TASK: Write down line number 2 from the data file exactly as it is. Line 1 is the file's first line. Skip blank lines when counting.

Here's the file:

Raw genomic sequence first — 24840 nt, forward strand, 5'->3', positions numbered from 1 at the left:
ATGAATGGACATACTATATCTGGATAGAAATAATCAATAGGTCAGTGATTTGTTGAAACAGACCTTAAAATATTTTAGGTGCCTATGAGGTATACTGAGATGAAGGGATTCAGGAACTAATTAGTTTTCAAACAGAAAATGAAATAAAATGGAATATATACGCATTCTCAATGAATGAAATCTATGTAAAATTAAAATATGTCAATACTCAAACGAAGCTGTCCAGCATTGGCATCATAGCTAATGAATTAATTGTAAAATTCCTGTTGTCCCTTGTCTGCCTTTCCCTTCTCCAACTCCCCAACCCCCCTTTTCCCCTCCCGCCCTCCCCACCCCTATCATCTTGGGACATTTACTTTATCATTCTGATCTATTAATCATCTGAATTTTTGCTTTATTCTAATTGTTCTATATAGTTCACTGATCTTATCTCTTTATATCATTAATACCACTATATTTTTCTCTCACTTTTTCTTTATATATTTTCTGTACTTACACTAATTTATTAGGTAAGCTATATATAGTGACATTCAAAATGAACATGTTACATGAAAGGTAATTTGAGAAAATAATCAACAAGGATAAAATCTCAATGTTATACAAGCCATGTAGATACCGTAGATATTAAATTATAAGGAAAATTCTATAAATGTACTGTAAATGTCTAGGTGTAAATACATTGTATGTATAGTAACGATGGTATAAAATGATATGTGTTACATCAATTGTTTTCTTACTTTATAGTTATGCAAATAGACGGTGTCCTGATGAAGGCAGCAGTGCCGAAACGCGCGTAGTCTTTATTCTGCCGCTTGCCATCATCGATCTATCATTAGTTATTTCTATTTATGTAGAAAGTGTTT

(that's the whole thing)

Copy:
ATGAATGGACATACTATATCTGGATAGAAATAATCAATAGGTCAGTGATTTGTTGAAACAGACCTTAAAATATTTTAGGTGCCTATGAGGTATACTGAGATGAAGGGATTCAGGAACTAATTAGTTTTCAAACAGAAAATGAAATAAAATGGAATATATACGCATTCTCAATGAATGAAATCTATGTAAAATTAAAATATGTCAATACTCAAACGAAGCTGTCCAGCATTGGCATCATAGCTAATGAATTAATTGTAAAATTCCTGTTGTCCCTTGTCTGCCTTTCCCTTCTCCAACTCCCCAACCCCCCTTTTCCCCTCCCGCCCTCCCCACCCCTATCATCTTGGGACATTTACTTTATCATTCTGATCTATTAATCATCTGAATTTTTGCTTTATTCTAATTGTTCTATATAGTTCACTGATCTTATCTCTTTATATCATTAATACCACTATATTTTTCTCTCACTTTTTCTTTATATATTTTCTGTACTTACACTAATTTATTAGGTAAGCTATATATAGTGACATTCAAAATGAACATGTTACATGAAAGGTAATTTGAGAAAATAATCAACAAGGATAAAATCTCAATGTTATACAAGCCATGTAGATACCGTAGATATTAAATTATAAGGAAAATTCTATAAATGTACTGTAAATGTCTAGGTGTAAATACATTGTATGTATAGTAACGATGGTATAAAATGATATGTGTTACATCAATTGTTTTCTTACTTTATAGTTATGCAAATAGACGGTGTCCTGATGAAGGCAGCAGTGCCGAAACGCGCGTAGTCTTTATTCTGCCGCTTGCCATCATCGATCTATCATTAGTTATTTCTATTTATGTAGAAAGTGTTT